The revealing and intimate self-portraits of Jen Davis are a poignant statement on beauty, identity, and body image. In a society that still finds Lena Dunham’s nudity and sexuality on Girls shocking, I think Davis’ photos are even more unabashed and incredible, in the best way.
These self-portraits were taken over a period of 11 years, from 2002 to 2013. They range from sensual to uncomfortable. Even the lighting ranges from bright to dramatic, often using natural light. During this time she experienced an evolution not just physically — having surgery in 2011 and taking other steps to lose weight and be more healthy — but also mentally.
Davis initially took a self-portrait because she “wanted to see what the outside world saw.” However, she was uncomfortable sharing some photos at first. While in a darkroom with other people, she covered parts of the photos that showed her body with a piece of paper. She then began to open up more emotionally over time, which you can see reflected in the work.
“It wasn’t until I was at this residency when we were digitizing my work … when you’re going in and blowing them up that big, and looking at your body, everything changes. They way you see rolls, or a vein, or my chin. I was confronted now with myself and there were people around me talking about my body,” Davis says, “At that point I needed to make some changes. I didn’t want to wake up at 40 and be in the same body. Being in a dark room, literally being in a dark room — that changed me.”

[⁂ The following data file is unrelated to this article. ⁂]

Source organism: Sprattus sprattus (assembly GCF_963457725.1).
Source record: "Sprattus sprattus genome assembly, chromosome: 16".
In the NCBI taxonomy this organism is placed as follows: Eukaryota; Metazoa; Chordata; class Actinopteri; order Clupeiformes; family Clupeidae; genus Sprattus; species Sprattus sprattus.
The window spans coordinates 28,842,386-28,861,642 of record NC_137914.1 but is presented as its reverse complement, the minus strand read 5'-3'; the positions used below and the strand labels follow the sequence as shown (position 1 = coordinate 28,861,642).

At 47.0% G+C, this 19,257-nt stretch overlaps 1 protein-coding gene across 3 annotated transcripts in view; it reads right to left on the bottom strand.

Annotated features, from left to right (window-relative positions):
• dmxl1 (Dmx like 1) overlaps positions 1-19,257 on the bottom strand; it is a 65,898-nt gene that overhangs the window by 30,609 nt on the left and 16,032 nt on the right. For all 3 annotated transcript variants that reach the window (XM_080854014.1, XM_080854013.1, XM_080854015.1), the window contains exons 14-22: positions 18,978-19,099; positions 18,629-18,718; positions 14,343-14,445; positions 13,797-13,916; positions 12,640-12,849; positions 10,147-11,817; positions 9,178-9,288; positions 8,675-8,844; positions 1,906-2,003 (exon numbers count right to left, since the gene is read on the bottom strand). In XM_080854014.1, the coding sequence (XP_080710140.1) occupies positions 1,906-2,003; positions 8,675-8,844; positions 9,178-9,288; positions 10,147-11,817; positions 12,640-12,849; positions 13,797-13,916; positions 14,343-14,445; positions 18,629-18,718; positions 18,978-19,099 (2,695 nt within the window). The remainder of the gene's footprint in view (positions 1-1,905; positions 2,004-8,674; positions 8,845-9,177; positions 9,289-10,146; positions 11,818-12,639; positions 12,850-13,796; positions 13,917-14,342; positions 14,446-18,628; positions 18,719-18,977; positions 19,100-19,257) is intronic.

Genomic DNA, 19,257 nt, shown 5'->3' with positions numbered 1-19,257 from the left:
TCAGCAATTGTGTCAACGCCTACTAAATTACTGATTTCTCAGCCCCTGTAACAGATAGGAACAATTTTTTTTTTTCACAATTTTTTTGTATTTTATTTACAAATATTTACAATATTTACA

The photos show Davis both nude and in varying amounts of clothing. The scenes are from daily life, and in them Davis is doing things like showering, eating, or getting dressed. Some of the photos also show her embracing men. I even notice a change in the way she interacts with men in her photos over time: titling some earlier pieces as “fantasies” and later using men’s names.
“The work, ultimately, is about our discomfort with our self. I didn’t know how to look at myself objectively. It’s both relevant and irrelevant, but we all have to figure out what others expect of us and deal with those said expectations. We’re so image and power obsessed that it is hard to let your guard down to get to know someone, even yourself,” she says.